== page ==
Walking back to the boat I happened to notice some graffiti - Now this particular graffiti was sprayed in no less than 20 places - it was everywhere - but it was positive - I have no problem with kind of message - there's not enough of it around these days...

But it's time to go, and we have to say goodbye to Bangor and move on. We haven't been on the anchor for a while, so we're gonna do that. Checking the charts and the weather we can do a night in the Copeland Islands.


The large island to the south has a little bay that will offer shelter from the winds that are due to change. Presently they are coming from the South but shortly after we get there they should reverse their direction and the bay will be perfect for a nights stay...within an hour we would be on our way.

As the South of Ireland is kinda off-limits to us, as we haven't been here for two weeks yet, but we have been here for, at this point, 8 days, we are trying to add some short trips and stalling our potential arrival in south...we might just be able to do two weeks if we plan it right - but time is running out for us in a way as we have to get South of Ireland before the end of the month as the weather is changing, and we need to be careful - The Irish sea can be a bit wild at times...


Before we left, Bangor had one last treat for us, a little parting gift - purple bird crap!?


Never seen this colour of crap before... Ireland huh?

Anyway, we were ready to go, and with everything setup, we left the marina and on to a glassy Lough of Belfast...it was a perfect day except for the fact there was no wind - I just put the engine in 'tick-over' and we plodded along at 2.5 knots, burning very little fuel - At these low revs, Greta doesn't use much fuel at all! Maybe a quarter-litre an hour, just slightly more revs, and she drinks up a litre an hour....we were in no rush, and with just a few miles to cover we would be there in no time...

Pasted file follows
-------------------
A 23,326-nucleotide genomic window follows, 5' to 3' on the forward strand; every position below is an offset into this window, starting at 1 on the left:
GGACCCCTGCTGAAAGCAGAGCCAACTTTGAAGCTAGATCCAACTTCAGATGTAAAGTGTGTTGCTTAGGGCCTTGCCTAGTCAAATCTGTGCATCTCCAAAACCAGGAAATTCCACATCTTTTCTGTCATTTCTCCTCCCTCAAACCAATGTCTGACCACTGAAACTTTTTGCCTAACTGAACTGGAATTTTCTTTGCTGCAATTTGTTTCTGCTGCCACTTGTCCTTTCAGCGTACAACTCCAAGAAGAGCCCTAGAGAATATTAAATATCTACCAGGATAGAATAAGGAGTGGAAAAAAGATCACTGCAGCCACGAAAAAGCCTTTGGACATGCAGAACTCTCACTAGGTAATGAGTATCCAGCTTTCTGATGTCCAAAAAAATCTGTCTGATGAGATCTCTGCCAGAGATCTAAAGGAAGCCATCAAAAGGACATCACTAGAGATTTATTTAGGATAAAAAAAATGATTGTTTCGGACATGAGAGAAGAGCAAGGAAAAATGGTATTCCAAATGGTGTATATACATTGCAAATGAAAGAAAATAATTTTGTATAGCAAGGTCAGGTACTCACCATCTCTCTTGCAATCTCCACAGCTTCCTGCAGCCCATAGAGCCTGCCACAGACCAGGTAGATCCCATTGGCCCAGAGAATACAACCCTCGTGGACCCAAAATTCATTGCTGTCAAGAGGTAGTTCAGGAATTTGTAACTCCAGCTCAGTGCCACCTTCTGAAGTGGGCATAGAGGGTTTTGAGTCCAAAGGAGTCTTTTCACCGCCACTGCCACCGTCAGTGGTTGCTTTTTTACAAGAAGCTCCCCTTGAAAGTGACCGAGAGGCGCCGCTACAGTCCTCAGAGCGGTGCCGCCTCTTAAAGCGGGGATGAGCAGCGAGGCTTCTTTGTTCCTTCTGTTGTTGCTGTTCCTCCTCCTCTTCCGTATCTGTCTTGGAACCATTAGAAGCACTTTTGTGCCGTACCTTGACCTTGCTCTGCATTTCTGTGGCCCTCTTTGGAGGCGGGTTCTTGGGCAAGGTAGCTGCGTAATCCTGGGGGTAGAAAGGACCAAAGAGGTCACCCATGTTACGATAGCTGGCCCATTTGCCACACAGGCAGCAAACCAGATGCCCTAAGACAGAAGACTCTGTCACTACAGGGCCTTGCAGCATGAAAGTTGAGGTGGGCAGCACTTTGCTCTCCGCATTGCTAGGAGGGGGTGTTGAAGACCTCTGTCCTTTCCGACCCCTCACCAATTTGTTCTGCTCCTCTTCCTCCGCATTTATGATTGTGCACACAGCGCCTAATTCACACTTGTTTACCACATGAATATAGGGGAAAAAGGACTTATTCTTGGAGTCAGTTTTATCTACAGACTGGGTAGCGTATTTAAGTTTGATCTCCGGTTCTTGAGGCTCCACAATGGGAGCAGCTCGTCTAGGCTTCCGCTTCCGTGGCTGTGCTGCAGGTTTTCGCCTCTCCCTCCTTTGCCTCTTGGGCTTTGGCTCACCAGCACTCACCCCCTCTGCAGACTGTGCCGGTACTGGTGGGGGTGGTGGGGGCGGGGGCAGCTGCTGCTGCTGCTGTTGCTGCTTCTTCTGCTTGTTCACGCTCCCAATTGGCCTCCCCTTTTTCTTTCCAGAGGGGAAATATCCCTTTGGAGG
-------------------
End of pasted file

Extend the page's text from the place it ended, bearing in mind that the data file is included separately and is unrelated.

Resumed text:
We checked out Bangor from the water as we passed, instead of going out to deeper water we just swung in close to the land, so we could see some stuff as it was kinda hazy with all the sun we were getting...

With all the haze anything more than a few miles away just seems to disappear in the haze, we watched a few boats just vanish into it...


But it was a beautiful day, and we were just coasting along without a care in the world - but that would change...

Our home for the evening was getting close, we could now see the Southern Island of which we planned to anchor in - The bay is a little strange and dangerous, with nasty rocks on the Westside, and irregular depths to the East.

Having to make some calculations to figure out our target depth to anchor in, taking into account of the current state of the tide, where it was going to be and whatnot I worked out that 4.5m was the depth we needed to be in so as not to touch bottom at low tide...

As we approached, I got the binoculars and scanned the bay behind the rocks - looking for masts...I kinda wanted to be on our own here. To our delight - we saw none, having our own private anchorage was looking promising...

But as we rounded the rocks and got into the bay, I realized that there was a motorboat anchored right where I had hoped to drop my hook...

I approached their vessel to see if anyone was on board, and as I got closer I saw two people sitting on the stern sipping wine and just living their best life watching the sunset. I would be happy to share an anchorage with these people - all too often these kinds of boats have too many drunk people onboard blasting music and making a terrific noise - Not these two.

I got closer and asked about the conditions and how safe it was to anchor and these charming people informed me I had nothing to worry about, and immediately seeing how nice these people were I decided to anchor West and to the South of their position as to not spoil their view of the sunset. Sometimes when you meet people you feel drawn to them, just such a nice energy surrounded them.

I found our target depth and dropped our anchor and got it firmly rooted in the seabed, and no soon had I switched off the engine - the crew were topside to take in the sunset...